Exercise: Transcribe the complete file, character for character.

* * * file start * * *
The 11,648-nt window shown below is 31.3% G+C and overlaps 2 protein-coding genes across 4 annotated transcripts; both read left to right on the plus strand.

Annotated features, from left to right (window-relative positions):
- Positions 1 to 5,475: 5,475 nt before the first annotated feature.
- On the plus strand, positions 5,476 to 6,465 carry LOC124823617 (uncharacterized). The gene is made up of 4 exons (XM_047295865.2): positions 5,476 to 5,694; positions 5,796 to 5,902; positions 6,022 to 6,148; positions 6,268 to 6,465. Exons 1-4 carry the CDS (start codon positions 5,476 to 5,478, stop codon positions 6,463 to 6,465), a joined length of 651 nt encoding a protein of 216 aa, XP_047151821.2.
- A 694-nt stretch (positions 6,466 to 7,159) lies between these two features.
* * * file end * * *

The 11,648-nt window shown below is 31.3% G+C and overlaps 2 protein-coding genes across 4 annotated transcripts; both read left to right on the plus strand.

Annotated features, from left to right (window-relative positions):
- Positions 1 to 5,475: 5,475 nt before the first annotated feature.
- On the plus strand, positions 5,476 to 6,465 carry LOC124823617 (uncharacterized). The gene is made up of 4 exons (XM_047295865.2): positions 5,476 to 5,694; positions 5,796 to 5,902; positions 6,022 to 6,148; positions 6,268 to 6,465. Exons 1-4 carry the CDS (start codon positions 5,476 to 5,478, stop codon positions 6,463 to 6,465), a joined length of 651 nt encoding a protein of 216 aa, XP_047151821.2.
- A 694-nt stretch (positions 6,466 to 7,159) lies between these two features.